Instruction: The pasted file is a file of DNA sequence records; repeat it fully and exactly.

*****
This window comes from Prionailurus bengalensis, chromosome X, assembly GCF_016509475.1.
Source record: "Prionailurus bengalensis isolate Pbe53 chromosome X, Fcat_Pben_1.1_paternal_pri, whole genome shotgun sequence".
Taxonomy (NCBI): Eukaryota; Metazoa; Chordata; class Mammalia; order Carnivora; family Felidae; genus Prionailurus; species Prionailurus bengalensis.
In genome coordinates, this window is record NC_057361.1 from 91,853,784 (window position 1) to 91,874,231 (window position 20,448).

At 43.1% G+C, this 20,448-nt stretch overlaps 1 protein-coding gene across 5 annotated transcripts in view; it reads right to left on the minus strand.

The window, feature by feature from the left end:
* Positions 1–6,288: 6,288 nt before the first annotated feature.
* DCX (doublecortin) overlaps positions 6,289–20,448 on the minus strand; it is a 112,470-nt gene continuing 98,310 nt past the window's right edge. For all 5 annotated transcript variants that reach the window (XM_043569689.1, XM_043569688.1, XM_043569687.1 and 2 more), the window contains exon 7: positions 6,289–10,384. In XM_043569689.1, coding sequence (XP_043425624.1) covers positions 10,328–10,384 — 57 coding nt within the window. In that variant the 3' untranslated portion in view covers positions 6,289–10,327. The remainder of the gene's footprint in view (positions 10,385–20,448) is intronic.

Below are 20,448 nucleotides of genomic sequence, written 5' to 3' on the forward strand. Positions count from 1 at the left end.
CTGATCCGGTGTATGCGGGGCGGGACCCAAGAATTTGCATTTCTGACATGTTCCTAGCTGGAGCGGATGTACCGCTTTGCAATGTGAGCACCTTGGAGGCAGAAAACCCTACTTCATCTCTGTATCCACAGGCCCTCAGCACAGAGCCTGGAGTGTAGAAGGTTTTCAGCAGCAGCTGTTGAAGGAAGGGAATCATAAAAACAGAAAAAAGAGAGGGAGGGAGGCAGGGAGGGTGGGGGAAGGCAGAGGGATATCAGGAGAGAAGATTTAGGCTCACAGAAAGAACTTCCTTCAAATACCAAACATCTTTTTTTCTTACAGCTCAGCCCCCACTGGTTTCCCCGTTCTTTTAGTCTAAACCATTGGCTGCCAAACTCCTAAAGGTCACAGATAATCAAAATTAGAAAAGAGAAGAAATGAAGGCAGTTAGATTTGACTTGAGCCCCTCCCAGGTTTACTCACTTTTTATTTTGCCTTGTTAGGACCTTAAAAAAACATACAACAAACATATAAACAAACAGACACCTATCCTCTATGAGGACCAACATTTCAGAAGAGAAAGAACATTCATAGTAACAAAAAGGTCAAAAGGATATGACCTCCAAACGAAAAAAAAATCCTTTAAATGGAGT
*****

This window comes from Prionailurus bengalensis, chromosome X, assembly GCF_016509475.1.
Source record: "Prionailurus bengalensis isolate Pbe53 chromosome X, Fcat_Pben_1.1_paternal_pri, whole genome shotgun sequence".
Taxonomy (NCBI): Eukaryota; Metazoa; Chordata; class Mammalia; order Carnivora; family Felidae; genus Prionailurus; species Prionailurus bengalensis.
In genome coordinates, this window is record NC_057361.1 from 91,853,784 (window position 1) to 91,874,231 (window position 20,448).

At 43.1% G+C, this 20,448-nt stretch overlaps 1 protein-coding gene across 5 annotated transcripts in view; it reads right to left on the minus strand.

The window, feature by feature from the left end:
* Positions 1–6,288: 6,288 nt before the first annotated feature.
* DCX (doublecortin) overlaps positions 6,289–20,448 on the minus strand; it is a 112,470-nt gene continuing 98,310 nt past the window's right edge. For all 5 annotated transcript variants that reach the window (XM_043569689.1, XM_043569688.1, XM_043569687.1 and 2 more), the window contains exon 7: positions 6,289–10,384. In XM_043569689.1, coding sequence (XP_043425624.1) covers positions 10,328–10,384 — 57 coding nt within the window. In that variant the 3' untranslated portion in view covers positions 6,289–10,327. The remainder of the gene's footprint in view (positions 10,385–20,448) is intronic.

Below are 20,448 nucleotides of genomic sequence, written 5' to 3' on the forward strand. Positions count from 1 at the left end.
CTGATCCGGTGTATGCGGGGCGGGACCCAAGAATTTGCATTTCTGACATGTTCCTAGCTGGAGCGGATGTACCGCTTTGCAATGTGAGCACCTTGGAGGCAGAAAACCCTACTTCATCTCTGTATCCACAGGCCCTCAGCACAGAGCCTGGAGTGTAGAAGGTTTTCAGCAGCAGCTGTTGAAGGAAGGGAATCATAAAAACAGAAAAAAGAGAGGGAGGGAGGCAGGGAGGGTGGGGGAAGGCAGAGGGATATCAGGAGAGAAGATTTAGGCTCACAGAAAGAACTTCCTTCAAATACCAAACATCTTTTTTTCTTACAGCTCAGCCCCCACTGGTTTCCCCGTTCTTTTAGTCTAAACCATTGGCTGCCAAACTCCTAAAGGTCACAGATAATCAAAATTAGAAAAGAGAAGAAATGAAGGCAGTTAGATTTGACTTGAGCCCCTCCCAGGTTTACTCACTTTTTATTTTGCCTTGTTAGGACCTTAAAAAAACATACAACAAACATATAAACAAACAGACACCTATCCTCTATGAGGACCAACATTTCAGAAGAGAAAGAACATTCATAGTAACAAAAAGGTCAAAAGGATATGACCTCCAAACGAAAAAAAAATCCTTTAAATGGAGT